There's an old joke that the three quickest ways to transmit a message are, "telephone, telegraph, and tell a woman." These days, to that list you can add, "and tell my lawyer that someone is telling sexist jokes in the workplace."

For modern urban legends, the number of ways to move information quickly is enormous and much less easy to state as a funny-sounding list. Cell phones let people relate stories about funny auto insurance claims while they are driving. Faxes can be used to keep people informed of the date of this year's Internet spring cleaning. And viruses can be attached to e-mails about viruses. We hear that there are even Web sites out there completely devoted to spreading misinformation about one subject or another. Can you imagine?

The spread of urban legends among text messaging aficionados has led to a number of common legend-related text-messaging abbreviations, including:

  • DCB (drug-crazy babysitter)
  • HFAH (hook for a hand)
  • KIT (killer's in the... as in "KIT back seat!")
  • GOOTH (get out of the house)
  • FTE (forward to everyone)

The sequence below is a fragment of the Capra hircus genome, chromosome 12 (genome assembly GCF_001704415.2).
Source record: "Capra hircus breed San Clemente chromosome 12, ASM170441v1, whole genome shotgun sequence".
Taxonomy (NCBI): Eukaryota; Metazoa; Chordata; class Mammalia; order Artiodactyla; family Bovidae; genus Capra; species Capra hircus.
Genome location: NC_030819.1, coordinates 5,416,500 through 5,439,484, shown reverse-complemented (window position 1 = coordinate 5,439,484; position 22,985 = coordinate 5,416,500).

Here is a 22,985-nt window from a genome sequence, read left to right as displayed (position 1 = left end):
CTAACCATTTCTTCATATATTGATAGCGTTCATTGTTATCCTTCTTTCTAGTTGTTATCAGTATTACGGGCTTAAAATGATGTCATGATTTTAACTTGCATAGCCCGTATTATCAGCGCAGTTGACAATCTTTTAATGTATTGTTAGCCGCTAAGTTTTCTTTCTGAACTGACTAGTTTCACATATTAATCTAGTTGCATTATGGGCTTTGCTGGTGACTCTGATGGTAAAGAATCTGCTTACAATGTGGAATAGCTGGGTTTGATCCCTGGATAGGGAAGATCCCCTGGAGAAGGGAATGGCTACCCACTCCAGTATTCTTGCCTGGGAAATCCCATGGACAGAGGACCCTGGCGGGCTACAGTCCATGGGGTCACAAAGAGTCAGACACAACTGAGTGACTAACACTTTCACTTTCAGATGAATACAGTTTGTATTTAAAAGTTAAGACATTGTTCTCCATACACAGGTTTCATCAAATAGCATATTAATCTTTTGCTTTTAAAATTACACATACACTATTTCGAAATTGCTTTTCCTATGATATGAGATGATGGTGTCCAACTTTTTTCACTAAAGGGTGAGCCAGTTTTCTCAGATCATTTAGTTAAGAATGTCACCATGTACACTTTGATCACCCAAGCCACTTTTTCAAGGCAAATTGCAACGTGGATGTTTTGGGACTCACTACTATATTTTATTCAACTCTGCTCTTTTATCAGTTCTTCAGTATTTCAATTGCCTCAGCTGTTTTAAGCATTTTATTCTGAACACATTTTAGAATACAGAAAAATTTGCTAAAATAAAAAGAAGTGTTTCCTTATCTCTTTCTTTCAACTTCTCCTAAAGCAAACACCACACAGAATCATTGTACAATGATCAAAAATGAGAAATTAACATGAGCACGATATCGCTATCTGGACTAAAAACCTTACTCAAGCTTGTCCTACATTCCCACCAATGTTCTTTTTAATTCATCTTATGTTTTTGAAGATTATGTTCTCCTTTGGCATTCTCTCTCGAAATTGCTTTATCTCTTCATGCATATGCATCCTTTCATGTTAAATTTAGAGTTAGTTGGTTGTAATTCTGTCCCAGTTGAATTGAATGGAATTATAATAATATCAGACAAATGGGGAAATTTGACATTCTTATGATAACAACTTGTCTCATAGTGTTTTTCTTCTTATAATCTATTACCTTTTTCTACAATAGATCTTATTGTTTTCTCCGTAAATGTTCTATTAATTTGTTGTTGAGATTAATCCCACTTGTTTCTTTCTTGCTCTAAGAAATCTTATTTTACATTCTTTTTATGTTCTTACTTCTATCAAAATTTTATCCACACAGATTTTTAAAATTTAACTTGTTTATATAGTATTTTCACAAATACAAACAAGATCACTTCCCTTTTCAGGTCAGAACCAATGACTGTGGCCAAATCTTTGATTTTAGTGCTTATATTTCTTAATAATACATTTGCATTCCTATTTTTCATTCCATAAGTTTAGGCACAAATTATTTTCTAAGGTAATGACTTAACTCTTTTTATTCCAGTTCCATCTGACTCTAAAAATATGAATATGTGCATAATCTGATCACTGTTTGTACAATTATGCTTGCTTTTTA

What makes a good urban legend?

To a classically trained sociologist, a good urban legend has three qualities:

  1. A lack of verifiable facts. Stories that contain names, dates, and places are news articles, not urban legends. A good urban legend is timeless, with only the names of celebrities and the species of their inserted animals changing over the years.
  2. Tragedy. In the best urban legends, something always goes horribly wrong in a really funny way. For example, maybe a creepy guy gets his hook caught in a car door while he's watching teenagers make out and it's ripped off when they drive away. Then, when the ambulance gets there to help him, they laugh so hard at his problem that they drop the stretcher.
  3. A moral. It's not a good urban legend unless it teaches the listener a lesson, such as "large companies are out to make big profits at your expense," or "large companies pay big money to people who use e-mail," or "unbelievably horrible things happen to teenagers who have premarital sex."

Who starts them, and why?

Urban legends are all started by ignorant people who are unable to tell a simple story without embellishing it to the point of unrecognizability, college students, and Jan Harold Brunvand. They generally don't intend to start a legend, are trying to start an urban legend as part of a sociology class, or start them because it's their job (in that order).

Do you think they have certain reasons as to behind why?

I not only don't not think there's a reason behind why, I also won't what about why, right up front.

How do you think the internet impacts or has an affect on urban legends?

The Internet is to urban legends what heroin is to a guy who just has too much money.